In particular, we focused on a study from last fall that surveyed students at the University of Kansas to find out how men's and women's internalized sexism affect their relationships with each other. If you've ever watched one of those shows about so-called "pick up artists" and wondered, "Who the hell are the women falling for this crap!?", then this is the show to listen to.

Check out the podcast at the Sex is Fun site!

Image: IMG_9459, a Creative Commons Attribution (2.0) image from jon_knox's photostream.

Parents' snooping teaches kids to share their passwords with each other


Matt Richtel's recent NYT article on teenagers who share their Facebook passwords as a show of affection has raised alarms with parents and educators who worry about the potential for bullying and abuse.

But as danah boyd points out the practice of password-sharing didn't start with kids: it started with parents, who required their kids to share their passwords with them. Young kids have to share their passwords because they lose them, and older kids are made to share their passwords because their parents want to snoop on them. Basically, you can't tell kids that they must never, ever share their passwords and require them to share their passwords.

There are different ways that parents address the password issue, but they almost always build on the narrative of trust. (Tangent: My favorite strategy is when parents ask children to put passwords into a piggy bank that must be broken for the paper with the password to be retrieved. Such parents often explain that they don’t want to access their teens’ accounts, but they want to have the ability to do so “in case of emergency.” A piggy bank allows a social contract to take a physical form.)

When teens share their passwords with friends or significant others, they regularly employ the language of trust, as Richtel noted in his story. Teens are drawing on experiences they’ve had in the home and shifting them into their peer groups in order to understand how their relationships make sense in a broader context. This shouldn’t be surprising to anyone because this is all-too-common for teen practices. Household norms shape peer norms.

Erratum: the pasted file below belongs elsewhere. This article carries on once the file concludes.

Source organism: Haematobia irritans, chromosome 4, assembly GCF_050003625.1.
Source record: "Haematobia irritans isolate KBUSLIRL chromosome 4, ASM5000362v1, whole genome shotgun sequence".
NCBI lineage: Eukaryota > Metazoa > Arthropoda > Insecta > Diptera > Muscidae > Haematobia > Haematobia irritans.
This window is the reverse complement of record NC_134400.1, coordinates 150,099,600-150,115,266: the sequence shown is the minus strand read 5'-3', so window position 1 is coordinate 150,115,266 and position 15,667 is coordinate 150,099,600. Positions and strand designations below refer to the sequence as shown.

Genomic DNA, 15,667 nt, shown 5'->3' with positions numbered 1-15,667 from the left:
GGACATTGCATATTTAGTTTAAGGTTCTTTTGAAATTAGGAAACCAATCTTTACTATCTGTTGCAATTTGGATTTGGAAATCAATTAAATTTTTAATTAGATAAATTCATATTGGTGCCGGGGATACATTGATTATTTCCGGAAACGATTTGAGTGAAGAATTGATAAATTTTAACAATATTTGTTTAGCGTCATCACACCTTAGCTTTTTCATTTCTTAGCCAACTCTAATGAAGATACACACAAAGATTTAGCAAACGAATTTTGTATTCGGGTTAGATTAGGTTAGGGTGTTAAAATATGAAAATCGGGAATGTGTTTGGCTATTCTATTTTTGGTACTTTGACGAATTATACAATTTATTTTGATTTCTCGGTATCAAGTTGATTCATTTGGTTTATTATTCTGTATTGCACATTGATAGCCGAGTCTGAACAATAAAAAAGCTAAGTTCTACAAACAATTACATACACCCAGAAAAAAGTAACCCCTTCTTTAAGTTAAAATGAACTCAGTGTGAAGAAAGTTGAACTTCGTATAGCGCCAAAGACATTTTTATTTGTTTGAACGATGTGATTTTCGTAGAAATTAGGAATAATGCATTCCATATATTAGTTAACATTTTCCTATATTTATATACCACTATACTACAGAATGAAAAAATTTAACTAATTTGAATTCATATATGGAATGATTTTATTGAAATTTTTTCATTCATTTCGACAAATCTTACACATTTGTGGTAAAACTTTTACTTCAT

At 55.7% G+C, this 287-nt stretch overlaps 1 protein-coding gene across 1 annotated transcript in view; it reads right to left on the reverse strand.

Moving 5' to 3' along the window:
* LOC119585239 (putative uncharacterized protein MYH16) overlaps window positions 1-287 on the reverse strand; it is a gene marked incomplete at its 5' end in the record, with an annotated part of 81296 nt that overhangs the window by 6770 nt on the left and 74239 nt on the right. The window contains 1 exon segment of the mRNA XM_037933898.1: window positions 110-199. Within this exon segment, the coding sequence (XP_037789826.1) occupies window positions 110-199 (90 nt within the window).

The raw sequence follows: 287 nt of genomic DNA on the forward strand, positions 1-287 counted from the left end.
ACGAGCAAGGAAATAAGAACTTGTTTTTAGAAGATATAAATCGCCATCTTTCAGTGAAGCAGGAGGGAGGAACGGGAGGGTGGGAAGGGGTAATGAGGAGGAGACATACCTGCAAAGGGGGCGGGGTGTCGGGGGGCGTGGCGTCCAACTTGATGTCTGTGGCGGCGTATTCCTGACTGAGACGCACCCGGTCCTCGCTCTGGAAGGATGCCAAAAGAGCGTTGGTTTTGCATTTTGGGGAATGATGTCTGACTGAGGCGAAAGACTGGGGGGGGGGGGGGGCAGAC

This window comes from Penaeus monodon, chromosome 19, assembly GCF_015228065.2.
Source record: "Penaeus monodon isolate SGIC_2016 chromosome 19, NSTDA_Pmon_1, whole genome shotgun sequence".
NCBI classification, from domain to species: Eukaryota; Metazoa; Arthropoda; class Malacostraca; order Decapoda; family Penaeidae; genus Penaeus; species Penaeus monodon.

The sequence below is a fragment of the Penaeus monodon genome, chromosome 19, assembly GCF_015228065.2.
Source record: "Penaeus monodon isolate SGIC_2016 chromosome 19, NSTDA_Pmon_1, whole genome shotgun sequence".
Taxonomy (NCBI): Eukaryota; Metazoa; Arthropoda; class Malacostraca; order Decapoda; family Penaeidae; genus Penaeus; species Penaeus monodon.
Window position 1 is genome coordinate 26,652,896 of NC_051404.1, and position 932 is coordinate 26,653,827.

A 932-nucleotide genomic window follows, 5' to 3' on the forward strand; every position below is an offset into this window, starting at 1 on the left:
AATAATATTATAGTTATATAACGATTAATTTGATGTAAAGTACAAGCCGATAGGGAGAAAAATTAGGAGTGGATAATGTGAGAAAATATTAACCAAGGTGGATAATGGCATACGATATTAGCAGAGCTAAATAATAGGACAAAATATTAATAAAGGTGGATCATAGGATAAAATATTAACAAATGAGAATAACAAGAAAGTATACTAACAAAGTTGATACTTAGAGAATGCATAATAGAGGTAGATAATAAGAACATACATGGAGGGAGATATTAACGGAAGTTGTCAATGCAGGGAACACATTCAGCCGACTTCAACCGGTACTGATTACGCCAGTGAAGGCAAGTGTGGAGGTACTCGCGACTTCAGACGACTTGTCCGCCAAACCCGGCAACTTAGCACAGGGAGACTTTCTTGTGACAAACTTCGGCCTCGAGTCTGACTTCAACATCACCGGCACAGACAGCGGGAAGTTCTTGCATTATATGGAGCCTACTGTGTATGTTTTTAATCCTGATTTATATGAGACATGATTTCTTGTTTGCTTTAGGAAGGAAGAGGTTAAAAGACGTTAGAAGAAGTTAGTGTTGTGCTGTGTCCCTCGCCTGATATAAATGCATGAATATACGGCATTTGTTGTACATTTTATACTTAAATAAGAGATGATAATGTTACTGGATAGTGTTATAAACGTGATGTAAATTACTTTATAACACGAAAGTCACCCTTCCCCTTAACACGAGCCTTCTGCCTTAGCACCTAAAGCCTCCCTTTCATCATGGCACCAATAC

There’s another thread here that’s important. Think back to the days in which you had a locker. If you were anything like me and my friends, you gave out your locker combination to your friends and significant others. There were varied reasons for doing so. You wanted your friends to pick up a book for you when you left early because you were sick. You were involved in a club or team where locker decorating was common. You were hoping that your significant other would leave something special for you.

How Parents Normalized Teen Password Sharing

(Image: Swordfish, a Creative Commons Attribution Share-Alike (2.0) image from ideonexus's photostream)

Unpacking the invisible knapsack

Seven years ago, I read an article that completely changed the way I thought about what racism is, and the privileges I experience as an upper-middle class white person. In honor of Martin Luther King Day, I'd like to share that article here.

I didn't know it at the time, but Peggy McIntosh's Unpacking the Invisible Knapsack is kind of a classic of anti-racist thought. The basic idea goes something like this: Racism does not begin and end with Jim Crow and the Klan. It's not just about obvious exclusion and oppression. Fighting racism isn't just about overturning blatantly discriminatory laws or cracking down on hate crimes. Racism, unfortunately, can be a lot more subtle than that.